The end of the first day of the World Economic Forum 2016 welcomed the Vice President of the United States of America, Mr Joe Biden, at the Congress Hall of the Davos Congress Centre. The American politician gave then a very long speech, too long for many, about the 4th industrial revolution and how it affects America and the world.
According to the former Delaware Senator, there are two questions regarding Industry 4.0:
A) “Will this revolution transform our global economy?
B) “If it is does is it for good or for the worse?”
“We are already seeing how digital advances are consequential for all economies”. These transformations, VP Biden added, are for the good of average people around the world as they create new kinds of jobs that are “hopefully” well paying.
Further, Mr Biden underscored that all these astounding changes in science require us to be proactive. And true, there are major matters at stake like greater flexibility or less work protection due to the rapid technological expansion. However, all those existed even before the 4th industrial revolution taking place, he argued.
No middle class, no thriving economies
“The underlying question goes to President Obama refer to the defining challenge of our time: how do we ensure wide access to middle class which is being hauled out in the 21 century?”, the American politician wondered, stressing the importance of the middle class for modern democracies. The middle class he said is a “value set”, “an idea”, a “belief in the possibilities” of the US.
Consequently, Mr Baiden made a substantial reference to the middle class and its significance to political and economical stability: “the possibility to have a descent life, a good job… it is possible for anyone to work hard to achieve that. A job is about a lot more than a paycheck. It is your dignitiy, your self worth, your place in the community. Every single human being is entitled to be treated with dignity, be given an opportunity…That bargain has been broken… Corporate profit is not shared any more. There is a gap between productivity and wages…A thriving middle class has been the main reason for stability in our societies. It is the fiber to hold ourselves together…No middle class, no thriving economies…Changes in corporate governance… I have watched the change. Nothing benevolent. The fundamental change is the gap between productivity and wages. Pay cheques have stagnated”.
The Vice-President of the United States of America went on by showing how it is every leader’s responsibility to “bend the changes” that the digital revolution brings, so that they serve the society and the citizens without posing a threat to employment. He then said that this is not the first industrial revolution that the world has seen. Previously, workers had to be adapted too e.g. the blacksmith had to make frames for automobiles thereafter. Mr Biden demonstrated a big worry on whether the world will be able to accommodate this new digital revolution by saying “it may be harder in this fourth revolution”.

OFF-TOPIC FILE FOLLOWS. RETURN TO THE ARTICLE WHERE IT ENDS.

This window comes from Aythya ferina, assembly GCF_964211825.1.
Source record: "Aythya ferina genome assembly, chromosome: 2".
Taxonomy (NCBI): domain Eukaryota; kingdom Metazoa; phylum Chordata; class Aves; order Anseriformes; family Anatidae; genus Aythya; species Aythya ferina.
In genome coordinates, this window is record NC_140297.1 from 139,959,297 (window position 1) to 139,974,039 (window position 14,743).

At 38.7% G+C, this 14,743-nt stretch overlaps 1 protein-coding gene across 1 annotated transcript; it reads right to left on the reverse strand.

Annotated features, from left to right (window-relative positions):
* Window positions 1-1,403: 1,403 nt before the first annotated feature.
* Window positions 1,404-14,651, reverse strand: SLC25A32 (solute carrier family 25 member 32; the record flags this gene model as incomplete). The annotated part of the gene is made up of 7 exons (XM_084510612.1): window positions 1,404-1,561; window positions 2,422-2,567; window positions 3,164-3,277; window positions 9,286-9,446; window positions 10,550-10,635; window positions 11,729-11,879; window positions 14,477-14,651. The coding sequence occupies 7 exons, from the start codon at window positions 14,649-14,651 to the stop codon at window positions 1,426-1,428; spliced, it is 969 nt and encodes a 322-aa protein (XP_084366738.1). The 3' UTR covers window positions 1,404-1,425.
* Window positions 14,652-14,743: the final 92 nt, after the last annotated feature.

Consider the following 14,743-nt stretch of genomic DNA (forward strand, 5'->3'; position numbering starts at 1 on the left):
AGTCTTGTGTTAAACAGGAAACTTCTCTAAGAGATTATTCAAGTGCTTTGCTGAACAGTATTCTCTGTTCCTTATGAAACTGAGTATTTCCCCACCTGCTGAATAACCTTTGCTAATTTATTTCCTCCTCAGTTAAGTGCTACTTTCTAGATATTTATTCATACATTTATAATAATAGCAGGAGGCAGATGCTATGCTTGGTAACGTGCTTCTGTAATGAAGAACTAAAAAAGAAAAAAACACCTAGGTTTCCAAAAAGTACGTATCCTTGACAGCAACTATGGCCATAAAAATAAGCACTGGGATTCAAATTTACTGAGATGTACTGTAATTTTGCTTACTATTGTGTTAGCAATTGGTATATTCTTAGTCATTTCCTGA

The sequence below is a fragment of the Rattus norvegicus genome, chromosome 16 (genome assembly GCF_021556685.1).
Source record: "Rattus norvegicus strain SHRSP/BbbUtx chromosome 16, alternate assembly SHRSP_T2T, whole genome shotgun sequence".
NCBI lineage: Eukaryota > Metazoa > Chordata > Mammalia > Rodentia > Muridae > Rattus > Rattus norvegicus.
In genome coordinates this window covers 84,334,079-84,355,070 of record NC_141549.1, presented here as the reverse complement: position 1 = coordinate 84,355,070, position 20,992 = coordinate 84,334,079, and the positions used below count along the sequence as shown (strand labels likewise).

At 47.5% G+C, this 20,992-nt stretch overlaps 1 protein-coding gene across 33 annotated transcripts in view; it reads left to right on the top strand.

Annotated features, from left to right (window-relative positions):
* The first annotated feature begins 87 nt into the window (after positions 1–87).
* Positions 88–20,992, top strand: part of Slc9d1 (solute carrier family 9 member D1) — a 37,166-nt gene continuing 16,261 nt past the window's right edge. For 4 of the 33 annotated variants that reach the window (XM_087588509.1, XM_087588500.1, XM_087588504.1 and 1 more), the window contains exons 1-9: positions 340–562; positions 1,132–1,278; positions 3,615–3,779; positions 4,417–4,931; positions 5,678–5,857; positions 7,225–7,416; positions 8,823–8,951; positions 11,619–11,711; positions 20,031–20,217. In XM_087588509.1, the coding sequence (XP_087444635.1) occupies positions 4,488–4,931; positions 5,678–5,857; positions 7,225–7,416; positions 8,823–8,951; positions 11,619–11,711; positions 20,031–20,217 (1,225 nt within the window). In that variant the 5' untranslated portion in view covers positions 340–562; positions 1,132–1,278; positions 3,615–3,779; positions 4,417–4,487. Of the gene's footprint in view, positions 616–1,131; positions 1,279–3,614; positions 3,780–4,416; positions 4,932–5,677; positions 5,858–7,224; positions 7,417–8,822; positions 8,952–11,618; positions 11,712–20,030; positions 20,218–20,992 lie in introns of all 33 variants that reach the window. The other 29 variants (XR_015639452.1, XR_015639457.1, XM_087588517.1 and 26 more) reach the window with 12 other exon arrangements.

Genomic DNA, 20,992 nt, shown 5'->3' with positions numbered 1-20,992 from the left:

The 5 digital pillars
Overall, the US Vice-President presented five key measures to take control of the 4th industrial revolution. First, he sees education’s importance to be truly primordial. Particularly “when I say education I mean early, affordable and accessible”, he underlined. For that purpose the role of the private-public cooperation to create and support apprenticeships is too important. In the US often there is a big shortage of supply in engineers with cutting-edge IT skills. The solution is to embed in schools educational programmes that respond precisely to all those needs.
Second, work protection in the digital era is a big must. In the past 40 years Mr Biden witnessed the big corporations in America getting richer but the middle class getting poorer. He thus finds imperative that the companies around the world have a better profit sharing policy, to give back to their employees and their communities.
Third, world class infrastructure is certainly another effective way to welcome the 4th industrial revolution. Private-public partnerships are surely a great tool in that direction.
Fourth, Mr Biden stressed that “we need a more progressive tax code” so that “everybody pays a fair share”. Like that “we can invest on things to make life better for everyone”, the American politician explained.
Last, but not least, we would not be able to make the most of the 4th industrial revolution without better access to capital. In order to “make entrepreneurship more widely available we got to figure out how to make more capital available. Opportunitiess to take risks have to be more widely available”, Mr Biden openly supported at the rostrum of the World Economic Forum.
Referring to Europe, one sentence that made obvious the bad name that Europe has been making currently at the other side of the Atlantic, possibly due to its sluggish economy, the ongoing Brexit/Grexit question and the migrant crisis: “European unity and cooperation is being called on question”.
Closing his speech, the American VP showed an acute optimism for the future. “Never before we had so much power to do great things!”, he underscored.
“This is not going to be easy, but it is possible. It is always about possibilities”.
Stay tuned from 20 to 23 January as the Sting will be once more producing top class critical LIVE media coverage from the Congress Centre in Davos, Switzerland.
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